National Survey of Parents and Youth (NSPY), 1998-2004 -- Restricted Use Files (ICPSR 27868)

Published: Mar 7, 2011

Principal Investigator(s):
Susan David, National Institute on Drug Abuse; Robert Hornik, University of Pennsylvania; David Maklan, Westat

https://doi.org/10.3886/ICPSR27868.v2

Version V2

The National Survey of Parents and Youth (NSPY) is a survey conducted to evaluate the National Youth Anti-Drug Media Campaign (Campaign). It focuses on the measurement of the outcomes and impact of Phase III of the Campaign on children and their parents concerning illegal drug use among youth. It contains four rounds of Restricted Use Files and includes all NSPY respondents. The Restricted Use Files also contain extensive data on youth, parents, and the Campaign advertisements, as well as other reference files. In addition, NSPY contains Public Use Files which were released in September 2004. The Public Use Files contain only the first three rounds of data and a subsample of respondents. Also, due to confidentiality reasons, the September 2004 Public Use File provides a limited set of variables about youth, and only a handful of variables about parents as it is not possible to link respondents across rounds using the Public Use Files, but it is possible using the Restricted Use Files. The survey was developed and implemented under contract to the National Institute on Drug Abuse (NIDA). Westat conducted the study in collaboration with the Annenberg School for Communication at the University of Pennsylvania and, for the first two years of the project, with the National Development and Research Institutes, Inc. (NDRI). NSPY Round 1 was conducted in three waves, covering the periods November 1999 through May 2000 (Wave 1), July 2000 through December 2000 (Wave 2), and January 2001 through June 2001 (Wave 3). NSPY Round 2, the first follow-up of the initial survey, was conducted in two waves covering the periods July 2001 through December 2001 (Wave 4) and January 2002 through June 2002 (Wave 5). NSPY Round 3, the second follow-up data collection, was conducted in two waves covering the periods July 2002 through December 2002 (Wave 6) and January 2003 through June 2003 (Wave 7). Finally, NSPY Round 4, the third follow-up data collection, was conducted in two waves covering the periods July 2003 through December 2003 (Wave 8) and January 2004 through June 2004 (Wave 9). Youths and their parents were selected for NSPY through a multistage, dual frame probability sample design. The sample was selected in a manner designed to provide an efficient and representative cross-section of American youth. In general, youths living in all types of residential housing units were eligible for the study; however, youths living in institutions, group homes, or dormitories were excluded.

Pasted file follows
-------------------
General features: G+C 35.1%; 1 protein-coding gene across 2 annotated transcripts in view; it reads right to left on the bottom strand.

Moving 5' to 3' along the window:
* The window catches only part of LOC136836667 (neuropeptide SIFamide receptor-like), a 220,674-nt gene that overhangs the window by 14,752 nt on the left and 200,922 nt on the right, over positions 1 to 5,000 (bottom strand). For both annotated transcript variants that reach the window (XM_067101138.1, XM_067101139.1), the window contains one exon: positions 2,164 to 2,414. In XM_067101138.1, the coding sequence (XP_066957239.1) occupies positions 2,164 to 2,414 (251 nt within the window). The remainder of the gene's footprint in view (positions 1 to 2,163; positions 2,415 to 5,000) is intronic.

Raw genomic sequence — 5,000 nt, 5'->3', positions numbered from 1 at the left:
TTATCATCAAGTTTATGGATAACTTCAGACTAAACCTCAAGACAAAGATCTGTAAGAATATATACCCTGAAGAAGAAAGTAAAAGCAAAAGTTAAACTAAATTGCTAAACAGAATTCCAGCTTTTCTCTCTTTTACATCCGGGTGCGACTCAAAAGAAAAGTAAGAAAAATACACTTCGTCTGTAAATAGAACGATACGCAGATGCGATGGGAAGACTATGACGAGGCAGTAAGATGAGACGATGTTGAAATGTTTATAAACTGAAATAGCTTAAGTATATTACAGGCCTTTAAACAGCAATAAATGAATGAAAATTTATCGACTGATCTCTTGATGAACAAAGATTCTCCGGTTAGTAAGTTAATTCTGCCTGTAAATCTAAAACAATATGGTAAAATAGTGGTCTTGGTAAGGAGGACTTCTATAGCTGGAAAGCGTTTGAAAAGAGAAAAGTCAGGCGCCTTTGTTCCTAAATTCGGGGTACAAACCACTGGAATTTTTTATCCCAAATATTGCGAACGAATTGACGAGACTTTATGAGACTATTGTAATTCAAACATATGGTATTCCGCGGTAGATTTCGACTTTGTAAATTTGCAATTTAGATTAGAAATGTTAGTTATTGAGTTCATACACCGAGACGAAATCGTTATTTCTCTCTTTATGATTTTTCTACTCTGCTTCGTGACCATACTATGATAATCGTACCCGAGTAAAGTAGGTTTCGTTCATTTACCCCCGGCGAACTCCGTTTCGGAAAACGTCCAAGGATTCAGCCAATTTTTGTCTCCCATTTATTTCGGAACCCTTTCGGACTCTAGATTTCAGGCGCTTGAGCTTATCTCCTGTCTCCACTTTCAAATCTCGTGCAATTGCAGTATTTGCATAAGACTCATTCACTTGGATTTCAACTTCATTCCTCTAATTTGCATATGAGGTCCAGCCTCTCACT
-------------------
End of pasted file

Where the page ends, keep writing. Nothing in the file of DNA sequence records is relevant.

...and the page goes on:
David, Susan, Hornik, Robert, and Maklan, David. National Survey of Parents and Youth (NSPY), 1998-2004 -- Restricted Use Files. Ann Arbor, MI: Inter-university Consortium for Political and Social Research [distributor], 2011-03-07. https://doi.org/10.3886/ICPSR27868.v2

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United States Department of Health and Human Services. National Institutes of Health. National Institute on Drug Abuse

The National Survey of Parents and Youth (NSPY) requires the user complete an online application before access. See ICPSR Restricted Data Contract Portal for information and instructions.

1998-01 -- 1998-06 (Phase I)

1998-07 -- 1999-07 (Phase II)

1999-11 -- 2004-06 (Phase III)

1998-01 -- 1998-06 (Phase I)

1998-07 -- 1999-07 (Phase II)

1999-11 -- 2004-06 (Phase III)

Data collection for Round 1 used a brief, hard-copy household screening instrument and computer-assisted personal interview (CAPI). Data collection for Rounds 2, 3, and 4 used only computer-assisted personal interview (CAPI).

In preparation for the Phase III Evaluation, NIDA convened an expert panel to assist in the development of the data collection instruments. Moreover, Westat formed an instrument development team whose members included evaluation experts from Westat, the Annenberg School for Communication at the University of Pennsylvania, and the National Development and Research Institutes (NDRI).

The National Youth Anti-Drug Media Campaign seeks to educate and enable America's youth to reject illegal drugs; to prevent youth from initiating the use of drugs, especially marijuana and inhalants; and to convince occasional users of these drugs to stop using them. The evaluation had four objectives: (1) to measure changes in drug-related beliefs, attitudes, and behaviors in children and their parents; (2) to assess the relationship of the changes (in drug-related beliefs, attitudes, and behaviors), and their association with self-reported measures of media exposure; (3) to assess the association between parent's drug-related beliefs, attitudes, and behaviors, and those of their children; and (4) to assess changes in the association between parent's drug-related beliefs, attitudes, and behaviors and those of their children.